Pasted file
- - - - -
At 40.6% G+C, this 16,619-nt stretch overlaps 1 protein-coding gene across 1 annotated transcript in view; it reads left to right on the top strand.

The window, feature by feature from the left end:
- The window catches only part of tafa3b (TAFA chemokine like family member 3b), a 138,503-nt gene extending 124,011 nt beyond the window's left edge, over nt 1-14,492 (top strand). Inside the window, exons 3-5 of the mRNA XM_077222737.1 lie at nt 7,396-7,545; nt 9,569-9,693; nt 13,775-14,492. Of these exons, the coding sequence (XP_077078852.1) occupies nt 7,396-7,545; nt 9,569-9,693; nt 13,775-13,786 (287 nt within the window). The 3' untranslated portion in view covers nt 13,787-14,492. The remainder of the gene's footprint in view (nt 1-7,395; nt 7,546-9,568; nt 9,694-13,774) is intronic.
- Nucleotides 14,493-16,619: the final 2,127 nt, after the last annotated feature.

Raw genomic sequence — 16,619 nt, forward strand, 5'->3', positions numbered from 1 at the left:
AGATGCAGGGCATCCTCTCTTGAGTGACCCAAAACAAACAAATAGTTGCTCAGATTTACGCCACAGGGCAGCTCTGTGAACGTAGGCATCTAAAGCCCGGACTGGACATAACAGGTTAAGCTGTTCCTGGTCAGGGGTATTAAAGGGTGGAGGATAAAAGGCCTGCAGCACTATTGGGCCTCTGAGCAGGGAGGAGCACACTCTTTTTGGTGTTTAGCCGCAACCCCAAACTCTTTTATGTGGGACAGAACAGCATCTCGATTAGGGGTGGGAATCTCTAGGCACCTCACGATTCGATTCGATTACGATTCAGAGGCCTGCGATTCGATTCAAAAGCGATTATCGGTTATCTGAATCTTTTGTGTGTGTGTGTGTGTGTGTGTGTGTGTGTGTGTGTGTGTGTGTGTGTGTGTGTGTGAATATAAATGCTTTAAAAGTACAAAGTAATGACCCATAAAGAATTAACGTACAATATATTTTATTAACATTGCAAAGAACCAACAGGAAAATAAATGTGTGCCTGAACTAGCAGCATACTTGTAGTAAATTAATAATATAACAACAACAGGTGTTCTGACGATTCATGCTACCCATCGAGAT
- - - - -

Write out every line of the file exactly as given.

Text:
At 40.6% G+C, this 16,619-nt stretch overlaps 1 protein-coding gene across 1 annotated transcript in view; it reads left to right on the top strand.

The window, feature by feature from the left end:
- The window catches only part of tafa3b (TAFA chemokine like family member 3b), a 138,503-nt gene extending 124,011 nt beyond the window's left edge, over nt 1-14,492 (top strand). Inside the window, exons 3-5 of the mRNA XM_077222737.1 lie at nt 7,396-7,545; nt 9,569-9,693; nt 13,775-14,492. Of these exons, the coding sequence (XP_077078852.1) occupies nt 7,396-7,545; nt 9,569-9,693; nt 13,775-13,786 (287 nt within the window). The 3' untranslated portion in view covers nt 13,787-14,492. The remainder of the gene's footprint in view (nt 1-7,395; nt 7,546-9,568; nt 9,694-13,774) is intronic.
- Nucleotides 14,493-16,619: the final 2,127 nt, after the last annotated feature.

Raw genomic sequence — 16,619 nt, forward strand, 5'->3', positions numbered from 1 at the left:
AGATGCAGGGCATCCTCTCTTGAGTGACCCAAAACAAACAAATAGTTGCTCAGATTTACGCCACAGGGCAGCTCTGTGAACGTAGGCATCTAAAGCCCGGACTGGACATAACAGGTTAAGCTGTTCCTGGTCAGGGGTATTAAAGGGTGGAGGATAAAAGGCCTGCAGCACTATTGGGCCTCTGAGCAGGGAGGAGCACACTCTTTTTGGTGTTTAGCCGCAACCCCAAACTCTTTTATGTGGGACAGAACAGCATCTCGATTAGGGGTGGGAATCTCTAGGCACCTCACGATTCGATTCGATTACGATTCAGAGGCCTGCGATTCGATTCAAAAGCGATTATCGGTTATCTGAATCTTTTGTGTGTGTGTGTGTGTGTGTGTGTGTGTGTGTGTGTGTGTGTGTGTGTGTGTGTGTGAATATAAATGCTTTAAAAGTACAAAGTAATGACCCATAAAGAATTAACGTACAATATATTTTATTAACATTGCAAAGAACCAACAGGAAAATAAATGTGTGCCTGAACTAGCAGCATACTTGTAGTAAATTAATAATATAACAACAACAGGTGTTCTGACGATTCATGCTACCCATCGAGAT